TRENTON, N.J. -- On the heels of San Francisco, Minneapolis and almost a dozen other municipalities banning or restricting the sale of menthol-flavored tobacco products, New Jersey lawmakers recently proposed a bill that would make it the first state to do so.
Opponents of the bill to ban the sale of menthol cigarettes statewide say small businesses would lose more than a quarter of their annual sales if it becomes a law, but lawmakers argued that a prohibition could reduce the prevalence of nicotine addiction and cancer in the state, according to NorthJersey.com, a USA Today news source.
“We recognize that revenue loss, if there is one, is more than matched by the gain in lives,” said Assemblyman Herb Conaway of Burlington, N.J. Conaway is the chairman of the Assembly Health and Senior Services Committee, which advanced the bill with a 7-3 vote on Jan. 29.
The proposed legislation would amend current New Jersey law, which prohibits the sale of flavored cigarettes.
Attendees at the Tobacco Plus Expo (TPE) in Las Vegas, which ran from Jan. 30-Feb. 1, said the measure would likely encounter opposition from not only the tobacco industry but from within the state government.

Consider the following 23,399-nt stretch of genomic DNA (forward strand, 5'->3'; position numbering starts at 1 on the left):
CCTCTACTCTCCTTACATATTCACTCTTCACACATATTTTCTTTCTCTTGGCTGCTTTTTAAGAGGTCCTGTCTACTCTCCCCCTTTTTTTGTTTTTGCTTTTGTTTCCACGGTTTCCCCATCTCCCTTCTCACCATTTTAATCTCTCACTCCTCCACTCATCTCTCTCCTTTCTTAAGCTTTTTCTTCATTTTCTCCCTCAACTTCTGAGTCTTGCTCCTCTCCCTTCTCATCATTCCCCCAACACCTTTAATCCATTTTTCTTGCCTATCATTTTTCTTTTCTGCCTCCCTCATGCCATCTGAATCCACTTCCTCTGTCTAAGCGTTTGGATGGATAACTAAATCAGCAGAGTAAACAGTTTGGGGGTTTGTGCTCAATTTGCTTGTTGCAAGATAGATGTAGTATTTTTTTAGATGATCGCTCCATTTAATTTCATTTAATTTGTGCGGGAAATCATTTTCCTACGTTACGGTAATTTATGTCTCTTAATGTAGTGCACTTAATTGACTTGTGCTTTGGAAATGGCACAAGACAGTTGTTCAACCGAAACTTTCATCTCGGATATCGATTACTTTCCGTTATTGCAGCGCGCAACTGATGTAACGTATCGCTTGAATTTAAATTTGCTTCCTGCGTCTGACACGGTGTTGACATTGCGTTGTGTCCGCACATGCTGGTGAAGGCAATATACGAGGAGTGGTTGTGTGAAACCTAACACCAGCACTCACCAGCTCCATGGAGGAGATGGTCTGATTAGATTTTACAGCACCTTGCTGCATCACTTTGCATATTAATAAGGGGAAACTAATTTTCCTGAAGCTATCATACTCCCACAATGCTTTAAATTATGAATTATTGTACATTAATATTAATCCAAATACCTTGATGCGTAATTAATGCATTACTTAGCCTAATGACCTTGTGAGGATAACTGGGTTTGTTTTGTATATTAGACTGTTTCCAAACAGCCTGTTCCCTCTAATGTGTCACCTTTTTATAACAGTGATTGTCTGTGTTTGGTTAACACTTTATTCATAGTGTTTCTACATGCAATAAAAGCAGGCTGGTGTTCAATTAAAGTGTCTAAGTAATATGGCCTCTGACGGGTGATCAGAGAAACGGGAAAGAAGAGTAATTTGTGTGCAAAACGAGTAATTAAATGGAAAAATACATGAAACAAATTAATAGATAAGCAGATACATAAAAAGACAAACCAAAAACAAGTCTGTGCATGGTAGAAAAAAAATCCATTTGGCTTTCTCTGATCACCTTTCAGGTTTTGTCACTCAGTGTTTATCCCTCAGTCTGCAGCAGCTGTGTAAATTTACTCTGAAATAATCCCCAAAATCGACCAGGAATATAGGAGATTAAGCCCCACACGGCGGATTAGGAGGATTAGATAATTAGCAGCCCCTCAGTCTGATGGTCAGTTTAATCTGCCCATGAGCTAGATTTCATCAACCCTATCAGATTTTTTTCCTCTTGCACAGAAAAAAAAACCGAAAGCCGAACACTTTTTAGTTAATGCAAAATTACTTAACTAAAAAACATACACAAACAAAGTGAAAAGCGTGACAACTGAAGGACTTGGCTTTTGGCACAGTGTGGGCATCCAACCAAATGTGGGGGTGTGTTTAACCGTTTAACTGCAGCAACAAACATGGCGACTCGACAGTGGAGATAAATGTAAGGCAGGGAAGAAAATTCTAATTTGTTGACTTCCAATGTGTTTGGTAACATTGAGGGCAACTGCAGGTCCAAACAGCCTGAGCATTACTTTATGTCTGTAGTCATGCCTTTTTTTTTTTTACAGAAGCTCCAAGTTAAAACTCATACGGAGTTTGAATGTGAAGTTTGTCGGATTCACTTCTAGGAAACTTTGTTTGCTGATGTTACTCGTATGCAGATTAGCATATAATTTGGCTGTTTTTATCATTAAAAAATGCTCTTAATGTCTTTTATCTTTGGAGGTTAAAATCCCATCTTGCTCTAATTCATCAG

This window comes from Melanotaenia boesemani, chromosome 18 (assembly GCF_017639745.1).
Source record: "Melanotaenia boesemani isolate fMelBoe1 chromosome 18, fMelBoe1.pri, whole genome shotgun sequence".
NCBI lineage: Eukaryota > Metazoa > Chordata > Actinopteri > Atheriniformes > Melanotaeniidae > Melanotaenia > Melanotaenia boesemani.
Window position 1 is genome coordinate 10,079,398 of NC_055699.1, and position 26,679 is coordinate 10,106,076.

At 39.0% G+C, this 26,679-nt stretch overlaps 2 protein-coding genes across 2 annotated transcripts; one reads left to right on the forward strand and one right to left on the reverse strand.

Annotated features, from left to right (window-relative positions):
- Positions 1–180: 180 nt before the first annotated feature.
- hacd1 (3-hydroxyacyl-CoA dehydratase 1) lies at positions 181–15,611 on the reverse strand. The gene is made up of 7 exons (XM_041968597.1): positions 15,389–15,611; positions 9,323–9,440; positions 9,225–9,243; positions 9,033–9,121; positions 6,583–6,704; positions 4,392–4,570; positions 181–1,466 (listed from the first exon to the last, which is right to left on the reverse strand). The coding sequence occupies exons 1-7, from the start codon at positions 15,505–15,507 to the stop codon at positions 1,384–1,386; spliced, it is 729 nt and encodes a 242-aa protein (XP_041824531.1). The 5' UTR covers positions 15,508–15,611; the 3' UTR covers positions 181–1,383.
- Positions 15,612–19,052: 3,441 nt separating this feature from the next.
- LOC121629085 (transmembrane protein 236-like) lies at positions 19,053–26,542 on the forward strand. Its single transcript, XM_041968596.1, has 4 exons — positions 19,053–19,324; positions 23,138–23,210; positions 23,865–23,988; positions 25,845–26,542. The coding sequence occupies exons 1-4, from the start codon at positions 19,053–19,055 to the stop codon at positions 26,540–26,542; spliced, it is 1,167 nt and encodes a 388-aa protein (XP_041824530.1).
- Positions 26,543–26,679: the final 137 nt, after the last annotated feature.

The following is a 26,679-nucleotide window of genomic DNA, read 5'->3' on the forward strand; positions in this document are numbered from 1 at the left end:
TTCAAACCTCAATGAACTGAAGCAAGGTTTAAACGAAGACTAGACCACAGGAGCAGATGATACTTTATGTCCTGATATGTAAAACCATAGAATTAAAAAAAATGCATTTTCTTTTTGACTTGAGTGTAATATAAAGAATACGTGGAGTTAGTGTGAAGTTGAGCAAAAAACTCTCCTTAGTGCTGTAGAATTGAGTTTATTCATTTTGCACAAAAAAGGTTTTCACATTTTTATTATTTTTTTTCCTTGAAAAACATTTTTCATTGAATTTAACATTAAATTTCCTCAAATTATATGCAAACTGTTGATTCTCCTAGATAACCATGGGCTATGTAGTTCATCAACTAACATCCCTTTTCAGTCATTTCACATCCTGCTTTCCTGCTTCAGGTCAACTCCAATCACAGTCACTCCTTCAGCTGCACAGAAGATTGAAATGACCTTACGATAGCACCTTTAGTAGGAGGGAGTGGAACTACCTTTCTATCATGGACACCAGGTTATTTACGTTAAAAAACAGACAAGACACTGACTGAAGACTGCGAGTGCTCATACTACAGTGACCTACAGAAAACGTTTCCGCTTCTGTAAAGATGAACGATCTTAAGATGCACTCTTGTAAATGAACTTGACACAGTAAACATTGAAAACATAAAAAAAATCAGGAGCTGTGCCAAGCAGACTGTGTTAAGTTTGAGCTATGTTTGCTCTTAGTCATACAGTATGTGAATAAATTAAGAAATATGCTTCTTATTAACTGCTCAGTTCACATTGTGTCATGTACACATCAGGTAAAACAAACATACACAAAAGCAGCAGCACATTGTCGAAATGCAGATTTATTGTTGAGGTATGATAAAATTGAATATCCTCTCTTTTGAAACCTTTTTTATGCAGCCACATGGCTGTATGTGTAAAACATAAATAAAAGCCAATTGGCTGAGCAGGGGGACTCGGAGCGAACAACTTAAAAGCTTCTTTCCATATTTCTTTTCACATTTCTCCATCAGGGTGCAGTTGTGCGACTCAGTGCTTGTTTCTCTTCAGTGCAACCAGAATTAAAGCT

The New Jersey bill will now face scrutiny in the state’s appropriation committee, which will undoubtedly identify a significant loss in state revenue, said Tom Briant, executive director for NATO, a Minneapolis-based tobacco-retailing association. Citing a study done last year on the economic impact of restricting sales of menthol-, wintergreen- and mint-flavored tobacco products in Minneapolis, Briant told TPE attendees at a general session that the average c-store would lose $259,000 in tobacco and ancillary sales annually.
“If you take the results from the Minneapolis study, New Jersey stands to lose hundreds of millions in excise and sales taxes,” Briant said. To recover the lost revenue, he predicted, anti-tobacco advocates would push for an increase in the state’s cigarette excise tax. “But that doesn’t take into account cross-border [activity], smuggling and illicit trade.”
“It’s going to be a long battle on menthol,” said Terry Gallagher, president of retailer and supplier Smoker Friendly International, Boulder, Colo., reacting to the news as he participated in a TPE panel. “[The industry] is not going down without a fight.”